Read David N. Myers’ counterpoint here.
One week ago, on May 19, President Barack Obama delivered powerful remarks on democracy and reform in the Middle East. He not only raised these normally hortatory ideals to top-tier U.S. interests, but he put the dictator of America’s most dangerous Arab antagonist —Syria’s Bashar Assad — on personal notice that he may soon find himself joining the leaders of Egypt and Tunisia in forced retirement. All this was welcome news.
The last part of the president’s remarks, however, took a different course. After critiquing Arab regimes that have used the Arab-Israeli conflict as a distraction from their own internal problems, he undermined the potency and effect of his own message by unveiling new — and controversial — principles guiding U.S. efforts to promote Israeli-Palestinian peace.
Specifically, the principles he articulated constitute a major departure from long-standing U.S. policy. To argue that they are just a repackaging of previous statements does not hold up under scrutiny. The very fact that they were the subject of such intense internal debate before delivery and prompted such consternation from Israeli leaders afterward underscores that there was, indeed, something new in what the president said.
In his speech, Obama became the first sitting president to say that the final borders should be “based on the 1967 lines with mutually agreed swaps.” (The Clinton Parameters — which former President
Bill Clinton presented to the two sides in December 2000 and then officially withdrew a month later, when they were not accepted — did not mention the 1967 borders but did mention “swaps and other territorial arrangements.”)
The Obama formulation concretizes a move away from four decades of U.S. policy based on U.N. Security Council resolution 242 of November 1967, which has always interpreted calls for an Israeli withdrawal to a “secure and recognized” border as not synonymous with the pre-1967 boundaries. The idea of land swaps, which may very well be a solution that the parties themselves choose to pursue, sounds very different when endorsed by the president of the United States. In effect, it means the official U.S. view is that resolution of the territorial aspect of the conflict can only be achieved if Israel cedes territory it held even before the 1967 war.
The president also said that the new Palestinian state should have borders with Egypt, Jordan and Israel, and referred to the “full and phased” withdrawal of the Israel Defense Forces. This statement implies categorical American opposition to any open-ended Israeli presence inside the future “Palestine.” This is also the first such statement by a U.S. president, and it differs significantly from the Clinton Parameters, which envisioned three Israeli “facilities” inside the West Bank, with no time limit on their presence.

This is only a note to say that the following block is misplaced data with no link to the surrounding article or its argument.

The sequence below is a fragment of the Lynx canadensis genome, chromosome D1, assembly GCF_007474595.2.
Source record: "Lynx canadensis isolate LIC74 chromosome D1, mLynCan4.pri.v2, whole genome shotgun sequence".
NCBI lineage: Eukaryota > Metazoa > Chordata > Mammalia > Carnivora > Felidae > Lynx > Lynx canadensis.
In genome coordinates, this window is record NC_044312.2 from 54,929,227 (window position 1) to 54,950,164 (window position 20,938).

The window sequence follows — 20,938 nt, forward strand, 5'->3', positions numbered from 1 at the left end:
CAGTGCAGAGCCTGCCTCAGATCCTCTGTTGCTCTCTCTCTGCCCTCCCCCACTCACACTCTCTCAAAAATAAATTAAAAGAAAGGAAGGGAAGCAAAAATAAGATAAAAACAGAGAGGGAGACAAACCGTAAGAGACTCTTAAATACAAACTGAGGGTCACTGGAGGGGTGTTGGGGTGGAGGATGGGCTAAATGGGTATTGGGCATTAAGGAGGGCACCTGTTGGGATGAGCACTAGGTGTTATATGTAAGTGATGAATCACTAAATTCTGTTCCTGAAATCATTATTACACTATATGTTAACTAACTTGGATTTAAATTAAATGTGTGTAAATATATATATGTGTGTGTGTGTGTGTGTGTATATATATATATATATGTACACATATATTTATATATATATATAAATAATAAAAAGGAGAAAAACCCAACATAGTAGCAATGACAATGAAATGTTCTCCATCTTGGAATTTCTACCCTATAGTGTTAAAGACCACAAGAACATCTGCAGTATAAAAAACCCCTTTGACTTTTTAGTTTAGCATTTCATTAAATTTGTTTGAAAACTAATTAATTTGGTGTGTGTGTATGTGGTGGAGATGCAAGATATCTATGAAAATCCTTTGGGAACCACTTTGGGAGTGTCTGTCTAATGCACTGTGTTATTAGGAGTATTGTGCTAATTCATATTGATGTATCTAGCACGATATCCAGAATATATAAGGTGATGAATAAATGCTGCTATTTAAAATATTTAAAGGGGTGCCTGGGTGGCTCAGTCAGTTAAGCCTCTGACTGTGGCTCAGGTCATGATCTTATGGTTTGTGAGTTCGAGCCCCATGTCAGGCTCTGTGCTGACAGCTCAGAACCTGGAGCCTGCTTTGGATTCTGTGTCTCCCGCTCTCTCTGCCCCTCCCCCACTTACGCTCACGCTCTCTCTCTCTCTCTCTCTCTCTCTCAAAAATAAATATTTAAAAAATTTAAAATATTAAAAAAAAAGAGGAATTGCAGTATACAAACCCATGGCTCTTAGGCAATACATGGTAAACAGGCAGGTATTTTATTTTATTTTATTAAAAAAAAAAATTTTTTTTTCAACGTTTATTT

The president’s words also gave official endorsement to the idea that Israelis and Palestinians should first negotiate their territorial dispute and the security arrangements that would govern relations between the two states, leaving the subjects of refugees and Jerusalem for future negotiations. This is an odd reading of the relevance of those two latter issues. For Palestinians, the refugee issue may be powerfully emotive, going to the core of Palestinian identity; for Israelis, however, it is as much an issue of security as ideology. For the president not to repeat previous U.S. government statements — e.g., that Palestinians will never see their right of return implemented through a return to Israel — is to raise expectations and inject doubt into a settled topic.
Perhaps more than anything else, the most surprising aspect of the president’s peace process statement was that it moved substantially toward the Palestinian position just days after the Palestinian Authority (PA) decided to seek unity with Hamas. Indeed, the president seemed nonplussed that Mahmoud Abbas, president of the PA, has opted to reconcile with Hamas, a group the United States views as a terrorist organization. Hamas-Fatah reconciliation “raises profound and legitimate questions for Israel,” the president noted — but evidently not questions so profound and troubling to the United States that they would impede a shift in U.S. policy that advantages the Palestinians.
Given the importance of these principles, it was odd that the president offered no implementation mechanism to translate these ideas into action. He named no high-level successor to Sen. George Mitchell, the just-resigned peace process envoy, nor announced any practical effort to get the parties back to the negotiating table. In essence, he launched his principles into the ether.
Despite this absence of an action mechanism, the likely next step is for Palestinians to take up the president’s call, ask for renewal of negotiations on precisely the terms the president outlined — borders that are “based on the 1967 lines with mutual swaps,” with no reference to refugees or other issues on which the Palestinians would make major compromises — and wait for Israel to say no.
Israeli Prime Minister Benjamin Netanyahu publicly objected to the president’s emphasis on the 1967 borders — an unusual way to begin what was a tense White House visit. The two leaders may find a way to blur their differences over the principles outlined in Obama’s May 19 speech, given their partnership on strategic issues and mutual interest in political cooperation and amity. But the specific territorial principles on Israeli-Palestinian peace enunciated by Obama have within them the seeds of deepening tension and perhaps even rift between the United States and Israel — the very distraction from the focus on democratic reform the president said he wanted to avoid.
Robert Satloff is executive director of The Washington Institute. He also holds the institute’s Howard P. Berkowitz Chair in U.S. Middle East Policy.
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